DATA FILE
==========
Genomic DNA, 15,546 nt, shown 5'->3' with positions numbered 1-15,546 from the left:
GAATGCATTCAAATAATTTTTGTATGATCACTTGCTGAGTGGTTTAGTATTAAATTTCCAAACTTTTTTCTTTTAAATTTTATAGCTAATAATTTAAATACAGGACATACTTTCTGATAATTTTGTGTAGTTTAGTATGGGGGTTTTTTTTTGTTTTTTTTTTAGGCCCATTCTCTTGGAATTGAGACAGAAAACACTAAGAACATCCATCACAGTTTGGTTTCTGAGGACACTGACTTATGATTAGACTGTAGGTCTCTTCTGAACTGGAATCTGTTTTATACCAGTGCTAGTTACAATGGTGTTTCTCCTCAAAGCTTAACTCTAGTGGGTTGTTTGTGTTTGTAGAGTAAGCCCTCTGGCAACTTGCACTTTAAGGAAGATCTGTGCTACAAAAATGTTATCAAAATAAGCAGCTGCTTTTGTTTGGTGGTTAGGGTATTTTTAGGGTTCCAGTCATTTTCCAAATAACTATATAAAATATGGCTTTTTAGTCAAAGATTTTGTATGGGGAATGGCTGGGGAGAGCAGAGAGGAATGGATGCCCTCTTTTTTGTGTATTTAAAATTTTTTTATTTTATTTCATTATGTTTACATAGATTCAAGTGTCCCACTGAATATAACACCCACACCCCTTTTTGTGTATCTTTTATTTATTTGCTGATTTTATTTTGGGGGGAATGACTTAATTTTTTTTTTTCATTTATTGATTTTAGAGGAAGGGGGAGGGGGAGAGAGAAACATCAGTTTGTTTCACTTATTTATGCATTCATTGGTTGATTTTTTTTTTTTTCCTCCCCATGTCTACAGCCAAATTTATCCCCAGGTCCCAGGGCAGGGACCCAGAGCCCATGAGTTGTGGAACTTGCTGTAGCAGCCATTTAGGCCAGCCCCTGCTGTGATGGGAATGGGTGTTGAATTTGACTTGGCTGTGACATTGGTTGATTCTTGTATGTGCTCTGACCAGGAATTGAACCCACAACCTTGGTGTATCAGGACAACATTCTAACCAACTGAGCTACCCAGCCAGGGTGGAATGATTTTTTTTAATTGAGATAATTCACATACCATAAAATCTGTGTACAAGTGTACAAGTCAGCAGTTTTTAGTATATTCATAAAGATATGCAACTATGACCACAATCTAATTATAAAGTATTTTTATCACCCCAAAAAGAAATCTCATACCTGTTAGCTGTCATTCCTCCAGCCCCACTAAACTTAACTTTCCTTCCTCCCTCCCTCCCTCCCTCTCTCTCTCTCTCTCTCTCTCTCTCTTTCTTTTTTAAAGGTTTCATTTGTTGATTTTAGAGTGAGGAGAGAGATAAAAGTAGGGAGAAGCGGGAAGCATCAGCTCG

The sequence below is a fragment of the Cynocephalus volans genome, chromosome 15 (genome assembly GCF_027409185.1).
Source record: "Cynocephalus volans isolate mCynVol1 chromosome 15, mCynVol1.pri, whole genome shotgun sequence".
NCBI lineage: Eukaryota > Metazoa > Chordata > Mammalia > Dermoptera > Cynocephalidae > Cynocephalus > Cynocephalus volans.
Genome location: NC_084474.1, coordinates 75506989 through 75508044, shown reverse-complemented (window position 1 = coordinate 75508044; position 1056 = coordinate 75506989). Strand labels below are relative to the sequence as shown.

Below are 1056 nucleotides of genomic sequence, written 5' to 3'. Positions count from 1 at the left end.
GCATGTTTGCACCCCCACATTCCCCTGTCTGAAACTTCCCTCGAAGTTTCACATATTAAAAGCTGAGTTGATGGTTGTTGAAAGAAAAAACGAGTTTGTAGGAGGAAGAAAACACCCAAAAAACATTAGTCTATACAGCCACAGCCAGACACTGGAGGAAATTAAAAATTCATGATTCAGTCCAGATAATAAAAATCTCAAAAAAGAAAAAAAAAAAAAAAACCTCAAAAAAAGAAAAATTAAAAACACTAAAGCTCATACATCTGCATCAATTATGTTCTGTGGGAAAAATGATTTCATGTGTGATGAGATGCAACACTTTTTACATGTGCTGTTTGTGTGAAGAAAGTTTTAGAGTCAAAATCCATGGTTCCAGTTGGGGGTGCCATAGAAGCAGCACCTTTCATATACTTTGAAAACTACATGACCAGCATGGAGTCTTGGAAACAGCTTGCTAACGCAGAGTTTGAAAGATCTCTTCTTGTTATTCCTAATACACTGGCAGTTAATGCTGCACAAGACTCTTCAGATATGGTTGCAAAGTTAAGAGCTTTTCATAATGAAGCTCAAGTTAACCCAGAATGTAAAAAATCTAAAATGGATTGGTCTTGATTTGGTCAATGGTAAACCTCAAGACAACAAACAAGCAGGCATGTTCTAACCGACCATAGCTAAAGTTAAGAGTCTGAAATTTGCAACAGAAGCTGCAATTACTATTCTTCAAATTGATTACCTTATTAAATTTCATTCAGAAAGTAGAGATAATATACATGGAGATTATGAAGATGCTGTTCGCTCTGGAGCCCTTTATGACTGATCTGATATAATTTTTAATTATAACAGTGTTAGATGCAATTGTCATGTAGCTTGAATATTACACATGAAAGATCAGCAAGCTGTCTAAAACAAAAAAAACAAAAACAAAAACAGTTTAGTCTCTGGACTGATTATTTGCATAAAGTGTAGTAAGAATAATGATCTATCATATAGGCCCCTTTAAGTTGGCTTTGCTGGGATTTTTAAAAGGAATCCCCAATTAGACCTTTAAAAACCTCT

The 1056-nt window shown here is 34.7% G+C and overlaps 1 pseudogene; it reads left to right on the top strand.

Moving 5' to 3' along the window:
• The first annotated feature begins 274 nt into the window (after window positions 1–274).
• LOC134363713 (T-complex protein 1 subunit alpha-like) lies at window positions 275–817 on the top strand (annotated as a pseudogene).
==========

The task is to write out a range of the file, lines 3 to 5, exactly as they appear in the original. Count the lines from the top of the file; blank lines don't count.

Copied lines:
The sequence below is a fragment of the Cynocephalus volans genome, chromosome 15 (genome assembly GCF_027409185.1).
Source record: "Cynocephalus volans isolate mCynVol1 chromosome 15, mCynVol1.pri, whole genome shotgun sequence".
NCBI lineage: Eukaryota > Metazoa > Chordata > Mammalia > Dermoptera > Cynocephalidae > Cynocephalus > Cynocephalus volans.